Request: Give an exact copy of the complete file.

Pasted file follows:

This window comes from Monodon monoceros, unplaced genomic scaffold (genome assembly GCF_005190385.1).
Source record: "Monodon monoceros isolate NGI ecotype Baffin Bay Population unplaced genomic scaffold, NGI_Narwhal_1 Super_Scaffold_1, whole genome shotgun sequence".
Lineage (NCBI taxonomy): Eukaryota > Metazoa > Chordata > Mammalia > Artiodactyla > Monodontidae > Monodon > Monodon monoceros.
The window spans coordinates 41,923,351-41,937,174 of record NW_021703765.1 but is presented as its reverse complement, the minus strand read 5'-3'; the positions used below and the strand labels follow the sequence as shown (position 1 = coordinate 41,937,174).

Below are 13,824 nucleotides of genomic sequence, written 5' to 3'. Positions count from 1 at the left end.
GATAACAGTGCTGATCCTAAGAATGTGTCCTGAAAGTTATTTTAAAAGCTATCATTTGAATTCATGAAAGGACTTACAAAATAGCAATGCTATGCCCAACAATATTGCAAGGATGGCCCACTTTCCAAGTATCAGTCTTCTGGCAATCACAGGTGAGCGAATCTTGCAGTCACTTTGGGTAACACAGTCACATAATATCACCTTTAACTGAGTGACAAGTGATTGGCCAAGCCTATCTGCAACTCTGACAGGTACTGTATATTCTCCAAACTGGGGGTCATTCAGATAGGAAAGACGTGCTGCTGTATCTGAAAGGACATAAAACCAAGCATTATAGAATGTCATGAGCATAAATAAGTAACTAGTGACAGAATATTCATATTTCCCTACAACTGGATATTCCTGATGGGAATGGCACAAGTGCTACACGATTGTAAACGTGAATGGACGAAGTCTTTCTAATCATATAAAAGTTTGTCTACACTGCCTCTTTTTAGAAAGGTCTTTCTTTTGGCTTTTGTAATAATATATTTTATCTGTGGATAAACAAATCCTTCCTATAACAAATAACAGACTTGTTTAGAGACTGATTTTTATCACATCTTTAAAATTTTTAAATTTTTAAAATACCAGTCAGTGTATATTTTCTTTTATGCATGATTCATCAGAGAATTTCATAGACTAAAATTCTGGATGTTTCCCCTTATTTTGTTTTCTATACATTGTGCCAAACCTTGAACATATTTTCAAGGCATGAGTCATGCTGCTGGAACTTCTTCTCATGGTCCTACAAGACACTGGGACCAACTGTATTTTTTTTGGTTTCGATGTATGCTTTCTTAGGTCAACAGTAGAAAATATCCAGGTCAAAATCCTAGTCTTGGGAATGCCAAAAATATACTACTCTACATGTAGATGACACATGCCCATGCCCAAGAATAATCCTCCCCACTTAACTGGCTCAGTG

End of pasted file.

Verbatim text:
This window comes from Monodon monoceros, unplaced genomic scaffold (genome assembly GCF_005190385.1).
Source record: "Monodon monoceros isolate NGI ecotype Baffin Bay Population unplaced genomic scaffold, NGI_Narwhal_1 Super_Scaffold_1, whole genome shotgun sequence".
Lineage (NCBI taxonomy): Eukaryota > Metazoa > Chordata > Mammalia > Artiodactyla > Monodontidae > Monodon > Monodon monoceros.
The window spans coordinates 41,923,351-41,937,174 of record NW_021703765.1 but is presented as its reverse complement, the minus strand read 5'-3'; the positions used below and the strand labels follow the sequence as shown (position 1 = coordinate 41,937,174).

Below are 13,824 nucleotides of genomic sequence, written 5' to 3'. Positions count from 1 at the left end.
GATAACAGTGCTGATCCTAAGAATGTGTCCTGAAAGTTATTTTAAAAGCTATCATTTGAATTCATGAAAGGACTTACAAAATAGCAATGCTATGCCCAACAATATTGCAAGGATGGCCCACTTTCCAAGTATCAGTCTTCTGGCAATCACAGGTGAGCGAATCTTGCAGTCACTTTGGGTAACACAGTCACATAATATCACCTTTAACTGAGTGACAAGTGATTGGCCAAGCCTATCTGCAACTCTGACAGGTACTGTATATTCTCCAAACTGGGGGTCATTCAGATAGGAAAGACGTGCTGCTGTATCTGAAAGGACATAAAACCAAGCATTATAGAATGTCATGAGCATAAATAAGTAACTAGTGACAGAATATTCATATTTCCCTACAACTGGATATTCCTGATGGGAATGGCACAAGTGCTACACGATTGTAAACGTGAATGGACGAAGTCTTTCTAATCATATAAAAGTTTGTCTACACTGCCTCTTTTTAGAAAGGTCTTTCTTTTGGCTTTTGTAATAATATATTTTATCTGTGGATAAACAAATCCTTCCTATAACAAATAACAGACTTGTTTAGAGACTGATTTTTATCACATCTTTAAAATTTTTAAATTTTTAAAATACCAGTCAGTGTATATTTTCTTTTATGCATGATTCATCAGAGAATTTCATAGACTAAAATTCTGGATGTTTCCCCTTATTTTGTTTTCTATACATTGTGCCAAACCTTGAACATATTTTCAAGGCATGAGTCATGCTGCTGGAACTTCTTCTCATGGTCCTACAAGACACTGGGACCAACTGTATTTTTTTTGGTTTCGATGTATGCTTTCTTAGGTCAACAGTAGAAAATATCCAGGTCAAAATCCTAGTCTTGGGAATGCCAAAAATATACTACTCTACATGTAGATGACACATGCCCATGCCCAAGAATAATCCTCCCCACTTAACTGGCTCAGTG